while (k # {}) {
        with (p \in k) {
           restaurant_stage[p] := state;
           k := k \ {p};

This macro loops over every restaurant (in non-deterministic order), and sends them a message. Let’s use it to define Alice’s behavior:

process (Controller = "alice") 
variable k, aborted = FALSE;
    n: k := managers;        
    n2: SetAll("propose", k);

First up, create the process and define the local variables. Then, send a message to each manager proposing the change.

    k := managers;
    n3: while (k # {}) {
            with (p \in k) {
                await (restaurant_stage[p] = "accept") 
	    	  \/ (restaurant_stage[p] = "refuse");
                if (restaurant_stage[p] = "refuse") {
                    aborted := TRUE;
                k := k \ {p};

Wait for each manager to return the call (checking in non-deterministic order), and write down whether anybody wants to abort the operation.

    k := managers;
    if (aborted = TRUE) {
        n6: SetAll("abort", k);
    } else {
        n4: SetAll("commit", k);

If all the managers were happy to continue, then tell everybody to continue. That’s the end of the specification of Alice’s behavior, and the end of our PlusCal program. Writing down the program like this is valuable already. The precision of the PlusCal language, and the way it ignores many of the other challenges that would complicate real code, forces you to think clearly and completely about the behavior of each player. Programmers are all aware that fuzzy thinking doesn’t last long when you have to translate it to code, and this is even more true of PlusCal. Just the act of writing the program this way is valuable. In terms of value, though, we’re only just getting started.

TLA+ includes a model checker called TLC. In short, it runs through every possible path of the code and checks some invariants at each stage. Remember all of those non-deterministic steps in the code? When it hits those, it takes all possible paths. To make TLC useful, we need to tell it what it should check, both invariants (things that are true in every state) and properties (things that must become true). The simplest check is one at PlusCal generates itself:

Termination == <>(\A self \in ProcSet: pc[self] = "Done")

In the TLA+ languages, this means “for all self in the set of processes (alice, bob, chuck and dave), check that the program counter eventually reaches Done”. The Done state is a magic state that means the code has fallen off the end of our process. This is a valuable thing to check, because it makes sure that all the process run the entire algorithm. Next, we define an invariant:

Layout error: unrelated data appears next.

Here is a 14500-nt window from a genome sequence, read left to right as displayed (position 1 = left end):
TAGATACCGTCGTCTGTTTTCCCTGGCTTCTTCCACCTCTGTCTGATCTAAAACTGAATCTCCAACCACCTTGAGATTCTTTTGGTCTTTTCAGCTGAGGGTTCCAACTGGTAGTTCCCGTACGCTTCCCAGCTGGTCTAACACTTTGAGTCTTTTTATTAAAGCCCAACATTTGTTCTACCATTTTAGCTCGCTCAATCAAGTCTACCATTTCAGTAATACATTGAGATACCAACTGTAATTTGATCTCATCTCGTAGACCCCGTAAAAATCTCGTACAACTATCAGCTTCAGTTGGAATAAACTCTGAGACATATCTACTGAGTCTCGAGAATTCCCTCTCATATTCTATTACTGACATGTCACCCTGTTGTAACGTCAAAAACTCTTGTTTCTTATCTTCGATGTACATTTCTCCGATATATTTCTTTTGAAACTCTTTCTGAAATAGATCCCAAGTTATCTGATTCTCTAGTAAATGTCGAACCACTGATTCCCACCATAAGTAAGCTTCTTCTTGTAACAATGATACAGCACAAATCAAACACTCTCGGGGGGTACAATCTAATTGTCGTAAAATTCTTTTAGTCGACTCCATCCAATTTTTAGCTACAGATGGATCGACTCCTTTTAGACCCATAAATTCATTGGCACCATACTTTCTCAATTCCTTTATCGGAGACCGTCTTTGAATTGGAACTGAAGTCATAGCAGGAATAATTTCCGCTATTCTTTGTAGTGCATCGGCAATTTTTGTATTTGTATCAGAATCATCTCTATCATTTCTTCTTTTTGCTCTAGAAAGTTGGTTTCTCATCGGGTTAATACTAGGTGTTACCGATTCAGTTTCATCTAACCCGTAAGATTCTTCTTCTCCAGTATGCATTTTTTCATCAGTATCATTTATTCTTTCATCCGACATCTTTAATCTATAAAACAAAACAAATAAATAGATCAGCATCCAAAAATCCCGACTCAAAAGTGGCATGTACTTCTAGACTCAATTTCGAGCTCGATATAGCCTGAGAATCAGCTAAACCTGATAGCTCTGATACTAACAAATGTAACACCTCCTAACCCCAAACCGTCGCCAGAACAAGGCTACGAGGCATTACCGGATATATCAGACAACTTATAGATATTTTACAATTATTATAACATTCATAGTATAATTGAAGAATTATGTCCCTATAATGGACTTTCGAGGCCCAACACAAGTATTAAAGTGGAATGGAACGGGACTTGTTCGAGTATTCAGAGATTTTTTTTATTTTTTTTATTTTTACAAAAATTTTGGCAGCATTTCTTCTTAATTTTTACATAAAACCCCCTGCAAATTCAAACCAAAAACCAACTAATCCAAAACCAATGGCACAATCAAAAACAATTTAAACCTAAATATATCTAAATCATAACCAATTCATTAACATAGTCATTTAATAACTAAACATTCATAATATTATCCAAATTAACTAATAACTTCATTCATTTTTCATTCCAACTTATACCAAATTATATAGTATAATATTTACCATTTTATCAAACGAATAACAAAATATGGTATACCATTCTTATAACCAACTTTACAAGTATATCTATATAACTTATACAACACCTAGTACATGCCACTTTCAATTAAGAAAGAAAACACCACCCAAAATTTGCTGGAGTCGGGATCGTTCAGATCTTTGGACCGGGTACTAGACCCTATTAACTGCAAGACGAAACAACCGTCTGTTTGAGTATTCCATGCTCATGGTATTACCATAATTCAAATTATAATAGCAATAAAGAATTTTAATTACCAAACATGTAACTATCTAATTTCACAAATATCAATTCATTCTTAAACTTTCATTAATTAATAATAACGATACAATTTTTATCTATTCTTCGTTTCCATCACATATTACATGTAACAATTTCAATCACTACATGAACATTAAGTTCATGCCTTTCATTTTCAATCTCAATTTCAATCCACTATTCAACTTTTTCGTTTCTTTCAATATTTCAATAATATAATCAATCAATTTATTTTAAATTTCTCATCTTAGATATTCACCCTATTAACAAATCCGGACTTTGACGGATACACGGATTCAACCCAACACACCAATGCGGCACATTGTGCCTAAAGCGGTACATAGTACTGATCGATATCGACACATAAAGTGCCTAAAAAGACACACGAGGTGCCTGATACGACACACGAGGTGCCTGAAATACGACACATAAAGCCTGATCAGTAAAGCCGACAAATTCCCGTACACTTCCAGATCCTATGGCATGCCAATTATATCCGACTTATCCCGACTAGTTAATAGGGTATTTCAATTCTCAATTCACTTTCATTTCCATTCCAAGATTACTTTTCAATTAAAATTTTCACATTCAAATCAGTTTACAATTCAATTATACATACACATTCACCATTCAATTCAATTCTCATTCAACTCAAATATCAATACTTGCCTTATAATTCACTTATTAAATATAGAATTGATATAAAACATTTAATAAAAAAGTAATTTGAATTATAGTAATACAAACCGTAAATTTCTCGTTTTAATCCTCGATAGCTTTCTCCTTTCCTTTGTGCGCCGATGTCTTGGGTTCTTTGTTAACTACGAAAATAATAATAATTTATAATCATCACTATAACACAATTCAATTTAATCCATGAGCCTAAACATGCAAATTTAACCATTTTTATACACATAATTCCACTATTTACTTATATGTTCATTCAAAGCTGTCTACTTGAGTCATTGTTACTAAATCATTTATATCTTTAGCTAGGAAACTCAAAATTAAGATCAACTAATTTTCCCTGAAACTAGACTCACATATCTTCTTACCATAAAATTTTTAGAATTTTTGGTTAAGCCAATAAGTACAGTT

StateOK == /\ (\A i \in managers: restaurant_stage[i] \in {"start", "propose",
	        "accept", "commit", "abort", "committed", "aborted", "refuse"})

This simply makes sure that restaurant_stage, the variable we have used to simulate the telephone, never goes off into a state we don’t know about. Then, we want to check if all the restaurants either get painted or don’t:

Committed == /\ \/ <>(\A i \in managers: restaurant_stage[i] = "committed")
                \/ <>(\A i \in managers: restaurant_stage[i] = "aborted")

Running the code through the handy TLC model checker will check that all of these things are true. Even for this little program, TLC found 718 states the program can be in, 296 of them unique. If Alice opened another two restaurants, these numbers would increase to 21488 states, and 5480 unique states. Long before the time Alice runs a multinational chicken empire, we’d have no chance of enumerating all these states by hand - let alone doing it correctly. To further illustrate the value of TLA+, let’s introduce a subtle bug into the system, one that allows Alice to ignore a refuse message from Bob (in the real world, this could be a poorly handled timeout). Replace this line:

if (restaurant_stage[p] = "refuse") {

with this one:

if ((restaurant_stage[p] = "refuse") /\ (p # "bob")) {

That change lets Alice ignore the ‘refuse’ message from Bob. Running the model checker TLC again reveals something odd. The protocol still works when it shouldn’t. We need to tell TLC to check one other invariant: that everybody aborts when somebody asks to. There are several ways to do this, including adding an explicit invariant. Another way to do this is to use the assert functionality in PlusCal. We can track whether each restaurant asked for an abort like this:

or {
  restaurant_stage[self] := "refuse";
  refused := TRUE;

Then assert that when we are asked to commit:

if (restaurant_stage[self] = "commit") {
  assert(refused = FALSE);
  restaurant_stage[self] := "committed";

Running TLC again reveals that the program is broken and that reverting Alice’s behavior to always care about Bob’s opinion fixes the issue. This reveals the most enlightening thing I’ve found about playing with TLA+. It’s extremely easy to write a TLA+ specification and a set of invariants that work. What’s much harder is coming up with a set of invariants that cover all the cases we actually care about, and making sure that modifications to the specification break those invariants. This is a great lesson about writing unit tests too - you have to be very honest to avoid studying to the test if you write the code and write the tests.

In a larger sense, it would be really cool to have a tool that does for TLA+ what Jester does for Java: make random modifications to the specification and show cases where the invariants are not violated. This would be very interesting for building quality invariants, but also for automated exploration of the space of algorithms which meet a given set of invariants.